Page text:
It's a sad fact of life that certain individuals trawl the web looking for web pages with email addresses on them. These addresses are then harvested and sold on to spammers (people who send unsolicited junk email), who then clog up mailboxes with junk.

If a web page contains an email address (useful when telling someone how to get in contact), then it's likely that the address will start receiving junk mail.

When including an email address on a web page, try to disguise the fact that it's an email address. Humans should still be able to recognise it, but programs may not. For instance rather than putting "send mail to" on your web page, write "send mail to SomeAddress (at) inf . ed . ac . uk". It looks a little clumsy, but people should know what you mean, and it should throw most automated harvesters off the scent.

You can go further by using convoluted HTML to obfuscate things, for instance "send mail to"

Which actually looks like this in HTML:

send mail to <a

This example also uses the mailto: URL in the <A> tag. This is usually an even more sure-fire way of the harvesting programs finding real email addresses. If you must use mailto, try to confuse things by using numerical entities as in the above example.

None of these tricks will guarantee that the address won't be harvested, but they should help.

How to redirect from legacy personal pages to homepages.inf
If you've moved your old personal pages from the likes of to, then you'll probably want anyone (or search engines), that have bookmarked the old location of your web pages, to be automatically forwarded to their new location. You can do this by creating an .htaccess file in the root of your legacy web space containing a line similar to the following:
# Redirect all requests to my new homepage
Redirect permanent /home/legacy_username
This assumes that you've moved all the files and kept their relative positions and names. So someone visiting will automatically be redirected to

Note that the second argument to Redirect (the location that you want to redirect to somewhere else) should match that portion of the URL after the machine address, thus - for example - the redirect-from part of would be /home/legacy_username, and of would be /~legacy_username.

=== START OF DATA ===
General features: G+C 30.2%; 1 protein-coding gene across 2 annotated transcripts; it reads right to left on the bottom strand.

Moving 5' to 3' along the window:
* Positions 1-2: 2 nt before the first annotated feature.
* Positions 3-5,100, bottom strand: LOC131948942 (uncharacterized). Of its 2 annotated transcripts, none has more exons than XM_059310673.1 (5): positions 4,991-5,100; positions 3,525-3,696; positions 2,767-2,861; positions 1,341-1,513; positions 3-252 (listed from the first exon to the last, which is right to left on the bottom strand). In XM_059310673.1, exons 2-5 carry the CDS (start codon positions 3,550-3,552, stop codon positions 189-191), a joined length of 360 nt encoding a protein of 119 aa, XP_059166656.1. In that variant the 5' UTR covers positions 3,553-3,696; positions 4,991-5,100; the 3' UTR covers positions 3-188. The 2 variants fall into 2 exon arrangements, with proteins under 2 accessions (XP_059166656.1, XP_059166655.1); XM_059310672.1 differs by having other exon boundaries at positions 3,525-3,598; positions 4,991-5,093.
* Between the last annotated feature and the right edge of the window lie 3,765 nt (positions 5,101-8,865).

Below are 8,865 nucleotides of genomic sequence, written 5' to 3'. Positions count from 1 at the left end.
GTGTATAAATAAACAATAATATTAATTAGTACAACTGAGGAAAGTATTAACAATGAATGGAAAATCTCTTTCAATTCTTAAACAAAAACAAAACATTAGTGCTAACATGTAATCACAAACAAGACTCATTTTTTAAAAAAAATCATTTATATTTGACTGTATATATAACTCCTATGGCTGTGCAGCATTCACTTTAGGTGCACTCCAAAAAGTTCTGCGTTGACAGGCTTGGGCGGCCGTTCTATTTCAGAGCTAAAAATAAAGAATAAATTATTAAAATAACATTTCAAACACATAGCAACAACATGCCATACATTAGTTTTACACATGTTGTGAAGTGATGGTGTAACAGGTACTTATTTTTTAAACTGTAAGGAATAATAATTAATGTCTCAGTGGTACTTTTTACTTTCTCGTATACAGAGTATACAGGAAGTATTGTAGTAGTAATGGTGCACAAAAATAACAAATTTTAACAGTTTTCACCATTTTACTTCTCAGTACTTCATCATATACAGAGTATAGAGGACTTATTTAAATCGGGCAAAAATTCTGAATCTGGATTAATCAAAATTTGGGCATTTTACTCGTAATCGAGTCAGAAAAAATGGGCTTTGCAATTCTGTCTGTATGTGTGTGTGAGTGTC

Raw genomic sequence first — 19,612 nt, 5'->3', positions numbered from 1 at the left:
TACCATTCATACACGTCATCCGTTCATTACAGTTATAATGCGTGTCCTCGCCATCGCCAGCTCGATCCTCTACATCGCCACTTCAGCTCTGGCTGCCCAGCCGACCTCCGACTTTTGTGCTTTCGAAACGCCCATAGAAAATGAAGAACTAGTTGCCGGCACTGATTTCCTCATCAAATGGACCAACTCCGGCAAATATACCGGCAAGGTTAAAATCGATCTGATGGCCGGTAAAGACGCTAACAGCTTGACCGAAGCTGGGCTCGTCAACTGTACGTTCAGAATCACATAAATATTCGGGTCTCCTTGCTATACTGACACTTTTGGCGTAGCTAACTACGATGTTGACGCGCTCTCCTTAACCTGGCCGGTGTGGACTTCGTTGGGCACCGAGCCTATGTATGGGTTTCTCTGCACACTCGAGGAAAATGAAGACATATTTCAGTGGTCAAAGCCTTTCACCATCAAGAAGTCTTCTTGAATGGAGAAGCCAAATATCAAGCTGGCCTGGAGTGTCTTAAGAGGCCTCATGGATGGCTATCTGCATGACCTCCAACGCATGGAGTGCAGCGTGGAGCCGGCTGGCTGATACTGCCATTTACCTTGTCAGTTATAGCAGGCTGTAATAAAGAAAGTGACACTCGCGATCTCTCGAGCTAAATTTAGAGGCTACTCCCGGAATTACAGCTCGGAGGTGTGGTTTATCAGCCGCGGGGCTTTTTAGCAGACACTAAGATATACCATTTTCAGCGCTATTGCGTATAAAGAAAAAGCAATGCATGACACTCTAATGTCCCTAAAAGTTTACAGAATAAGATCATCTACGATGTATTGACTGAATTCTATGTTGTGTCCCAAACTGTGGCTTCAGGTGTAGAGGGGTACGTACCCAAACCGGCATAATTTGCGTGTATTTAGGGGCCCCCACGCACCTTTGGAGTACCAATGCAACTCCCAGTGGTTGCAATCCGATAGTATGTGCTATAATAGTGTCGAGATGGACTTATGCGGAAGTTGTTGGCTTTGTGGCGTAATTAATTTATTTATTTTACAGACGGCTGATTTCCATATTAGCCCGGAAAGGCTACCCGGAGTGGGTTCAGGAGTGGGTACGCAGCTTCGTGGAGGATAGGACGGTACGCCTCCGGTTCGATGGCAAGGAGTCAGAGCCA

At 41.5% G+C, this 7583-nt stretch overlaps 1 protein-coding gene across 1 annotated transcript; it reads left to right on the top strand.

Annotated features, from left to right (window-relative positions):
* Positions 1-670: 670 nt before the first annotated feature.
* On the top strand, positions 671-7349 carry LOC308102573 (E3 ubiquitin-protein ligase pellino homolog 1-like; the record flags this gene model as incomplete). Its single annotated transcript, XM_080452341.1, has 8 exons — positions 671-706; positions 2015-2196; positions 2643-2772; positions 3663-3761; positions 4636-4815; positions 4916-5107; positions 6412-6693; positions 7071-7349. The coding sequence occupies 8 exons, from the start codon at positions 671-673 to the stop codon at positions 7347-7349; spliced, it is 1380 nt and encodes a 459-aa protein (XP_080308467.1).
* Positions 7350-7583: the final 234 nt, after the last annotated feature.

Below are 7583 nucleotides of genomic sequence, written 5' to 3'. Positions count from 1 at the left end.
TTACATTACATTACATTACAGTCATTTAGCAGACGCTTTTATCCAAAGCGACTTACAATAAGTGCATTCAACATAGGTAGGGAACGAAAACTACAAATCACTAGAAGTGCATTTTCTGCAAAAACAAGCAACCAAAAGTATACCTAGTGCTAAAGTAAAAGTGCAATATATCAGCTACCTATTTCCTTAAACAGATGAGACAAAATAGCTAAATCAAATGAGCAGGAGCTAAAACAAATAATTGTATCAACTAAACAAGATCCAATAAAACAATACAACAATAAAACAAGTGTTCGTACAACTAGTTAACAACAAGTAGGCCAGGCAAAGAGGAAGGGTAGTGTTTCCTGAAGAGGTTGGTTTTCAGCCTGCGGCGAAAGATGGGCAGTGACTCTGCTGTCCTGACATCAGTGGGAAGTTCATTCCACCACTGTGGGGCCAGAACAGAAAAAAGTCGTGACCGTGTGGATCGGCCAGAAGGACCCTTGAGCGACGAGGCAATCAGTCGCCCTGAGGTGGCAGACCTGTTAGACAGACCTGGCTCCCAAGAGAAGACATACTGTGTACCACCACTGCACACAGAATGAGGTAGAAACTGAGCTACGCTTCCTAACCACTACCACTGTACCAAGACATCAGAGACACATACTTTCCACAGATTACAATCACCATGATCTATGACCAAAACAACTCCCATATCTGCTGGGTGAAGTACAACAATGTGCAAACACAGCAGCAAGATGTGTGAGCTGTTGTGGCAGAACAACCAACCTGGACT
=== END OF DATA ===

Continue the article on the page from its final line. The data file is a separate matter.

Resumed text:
How do I see who's been accessing my pages - logging?
Though technically there are ways you can log access to your web pages yourself, you must not do so without first obtaining the Head of School's permission, and then you must abide by the various legal requirements. See the Access to web logs topic for a bit more detail.

How does AFS affect web services?
To be able to serve pages to the outside world a web server needs to be able to read the pages to be served. If the apache web server daemon can't read a file, it can't serve it. As the bulk of our file system is now based on AFS, and AFS ACLs restrict who (and what) can access files, then the web servers need to be given access (via the ACLs) to read the files it then serves on the web.

See the Serving Web pages from AFS page for more information.

How can I get my link to homepages to appear on my 'people' page?
The people pages under are automatically generated from data held in Theon (the school database).

If you wish to have a 'Personal Page' link to your homepages appear beside your telephone and room number details on your contact page, then you can use the Self Service interface to add this (if you are either a member of staff or a PGR student). Changes made through this interface will take up to 24 hours to actually appear on your contact page.